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JUnit 5 support for Pact consumer tests


The library is available on maven central using:

  • group-id =
  • artifact-id = junit5
  • version-id = 4.4.X


1. Add the Pact consumer test extension to the test class.

To write Pact consumer tests with JUnit 5, you need to add @PactConsumerTest to your test class. This replaces the PactRunner used for JUnit 4 tests. The rest of the test follows a similar pattern as for JUnit 4 tests.

class ExampleJavaConsumerPactTest {

Alternatively, you can explicitly declare the JUnit extension.

class ExampleJavaConsumerPactTest {

2. create a method annotated with @Pact that returns the interactions for the test

For each test (as with JUnit 4), you need to define a method annotated with the @Pact annotation that returns the interactions for the test.

    @Pact(provider="ArticlesProvider", consumer="test_consumer")
public RequestResponsePact createPact(PactDslWithProvider builder) {
return builder
.given("test state")
.uponReceiving("ExampleJavaConsumerPactTest test interaction")
.body("{\"responsetest\": true}")

Note for V4 Pacts, the format of the method needs to be

    @Pact(provider="ArticlesProvider", consumer="test_consumer")
public V4Pact createPact(PactDslWithProvider builder) {
return builder
.given("test state")
.uponReceiving("ExampleJavaConsumerPactTest test interaction")
.body("{\"responsetest\": true}")

Then the final step is to use the @PactTestFor annotation to tell the Pact extension how to setup the Pact test. You can either put this annotation on the test class, or on the test method. For examples see ArticlesTest and MultiTest.

The @PactTestFor annotation allows you to control the mock server in the same way as the JUnit 4 PactProviderRule. It allows you to set the hostname to bind to (default is localhost) and the port (default is to use a random port). You can also set the Pact specification version to use (default is V3).

@PactTestFor(providerName = "ArticlesProvider")
public class ExampleJavaConsumerPactTest {

NOTE on the hostname: The mock server runs in the same JVM as the test, so the only valid values for hostname are:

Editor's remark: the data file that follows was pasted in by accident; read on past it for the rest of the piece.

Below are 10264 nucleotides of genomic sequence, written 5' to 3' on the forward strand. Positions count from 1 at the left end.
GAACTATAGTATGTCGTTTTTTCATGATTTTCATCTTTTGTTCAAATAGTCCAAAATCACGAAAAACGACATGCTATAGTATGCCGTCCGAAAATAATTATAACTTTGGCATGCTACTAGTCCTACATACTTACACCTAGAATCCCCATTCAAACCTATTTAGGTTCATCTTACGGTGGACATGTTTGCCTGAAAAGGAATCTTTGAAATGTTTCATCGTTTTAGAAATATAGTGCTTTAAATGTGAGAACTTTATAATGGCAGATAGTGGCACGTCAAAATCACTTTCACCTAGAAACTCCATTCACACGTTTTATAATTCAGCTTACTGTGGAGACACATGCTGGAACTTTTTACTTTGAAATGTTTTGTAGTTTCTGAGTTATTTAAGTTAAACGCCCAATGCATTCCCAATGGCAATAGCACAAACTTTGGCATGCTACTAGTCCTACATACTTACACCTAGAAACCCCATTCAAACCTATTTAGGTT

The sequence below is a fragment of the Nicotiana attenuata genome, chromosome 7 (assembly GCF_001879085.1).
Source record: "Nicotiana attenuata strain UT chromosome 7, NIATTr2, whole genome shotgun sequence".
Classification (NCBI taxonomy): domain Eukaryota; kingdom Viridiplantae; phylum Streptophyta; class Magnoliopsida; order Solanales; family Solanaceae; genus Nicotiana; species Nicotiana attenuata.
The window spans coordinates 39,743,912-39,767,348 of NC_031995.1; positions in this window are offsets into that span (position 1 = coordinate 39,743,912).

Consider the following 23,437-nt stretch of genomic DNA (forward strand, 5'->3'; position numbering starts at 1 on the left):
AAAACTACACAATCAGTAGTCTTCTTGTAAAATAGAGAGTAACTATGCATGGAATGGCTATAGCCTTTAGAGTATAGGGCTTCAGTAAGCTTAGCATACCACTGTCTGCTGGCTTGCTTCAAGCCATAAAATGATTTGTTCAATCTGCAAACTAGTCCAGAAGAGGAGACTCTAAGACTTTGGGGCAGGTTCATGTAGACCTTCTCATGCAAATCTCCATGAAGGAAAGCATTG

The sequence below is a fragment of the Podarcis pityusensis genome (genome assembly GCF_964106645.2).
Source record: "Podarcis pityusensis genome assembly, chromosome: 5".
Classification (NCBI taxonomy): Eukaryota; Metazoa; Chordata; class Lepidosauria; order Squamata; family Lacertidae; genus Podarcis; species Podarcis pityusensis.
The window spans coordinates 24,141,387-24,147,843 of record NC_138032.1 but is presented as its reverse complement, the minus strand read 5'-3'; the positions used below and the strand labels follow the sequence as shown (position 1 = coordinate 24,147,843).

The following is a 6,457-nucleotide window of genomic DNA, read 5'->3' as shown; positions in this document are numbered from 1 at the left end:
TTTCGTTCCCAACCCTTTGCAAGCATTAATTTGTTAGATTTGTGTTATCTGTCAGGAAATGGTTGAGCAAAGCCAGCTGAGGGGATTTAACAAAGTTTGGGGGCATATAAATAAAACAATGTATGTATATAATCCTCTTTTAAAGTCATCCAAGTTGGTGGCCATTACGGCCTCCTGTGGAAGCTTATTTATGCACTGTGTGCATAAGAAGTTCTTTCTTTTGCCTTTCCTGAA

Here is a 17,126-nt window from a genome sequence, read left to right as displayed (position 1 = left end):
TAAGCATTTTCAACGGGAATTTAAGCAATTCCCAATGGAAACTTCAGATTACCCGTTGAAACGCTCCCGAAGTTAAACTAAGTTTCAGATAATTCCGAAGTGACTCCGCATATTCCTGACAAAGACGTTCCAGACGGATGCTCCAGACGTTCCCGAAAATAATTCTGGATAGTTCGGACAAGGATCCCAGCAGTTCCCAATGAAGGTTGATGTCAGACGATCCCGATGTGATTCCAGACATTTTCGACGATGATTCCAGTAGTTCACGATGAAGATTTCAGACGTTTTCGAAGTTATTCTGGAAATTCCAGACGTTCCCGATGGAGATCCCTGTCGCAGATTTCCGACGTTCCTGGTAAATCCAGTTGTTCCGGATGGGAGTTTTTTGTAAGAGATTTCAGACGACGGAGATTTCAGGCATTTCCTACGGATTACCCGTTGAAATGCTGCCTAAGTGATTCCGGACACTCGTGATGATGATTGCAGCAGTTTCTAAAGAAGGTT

localhostbinds to the address that localhost points to (normally the loopback adapter) or ::1binds to the loopback adapter
host namebinds to the default interface that the host machines DNS name resolves to or ::binds to the all interfaces on the host machine

Matching the interactions by provider name

If you set the providerName on the @PactTestFor annotation, then the first method with a @Pact annotation with the same provider name will be used. See ArticlesTest for an example.

Matching the interactions by method name

If you set the pactMethod on the @PactTestFor annotation, then the method with the provided name will be used (it still needs a @Pact annotation). See MultiTest for an example.

Injecting the mock server into the test

You can get the mock server injected into the test method by adding a MockServer parameter to the test method.

void test(MockServer mockServer) throws IOException {
HttpResponse httpResponse = Request.Get(mockServer.getUrl() + "/articles.json").execute().returnResponse();
assertThat(httpResponse.getStatusLine().getStatusCode(), is(equalTo(200)));

This helps with getting the base URL of the mock server, especially when a random port is used.

Changing the directory pact files are written to

By default, pact files are written to target/pacts (or build/pacts if you use Gradle), but this can be overwritten with the pact.rootDir system property. This property needs to be set on the test JVM as most build tools will fork a new JVM to run the tests.

For Gradle, add this to your build.gradle:

test {
systemProperties['pact.rootDir'] = "$buildDir/custom-pacts-directory"

For maven, use the systemPropertyVariables configuration:


For SBT:

fork in Test := true,
javaOptions in Test := Seq("-Dpact.rootDir=some/other/directory")

Using @PactDirectory annotation

You can override the directory the pacts are written in a test by adding the @PactDirectory annotation to the test class.

Forcing pact files to be overwritten

By default, when the pact file is written, it will be merged with any existing pact file. To force the file to be overwritten, set the Java system property pact.writer.overwrite to true.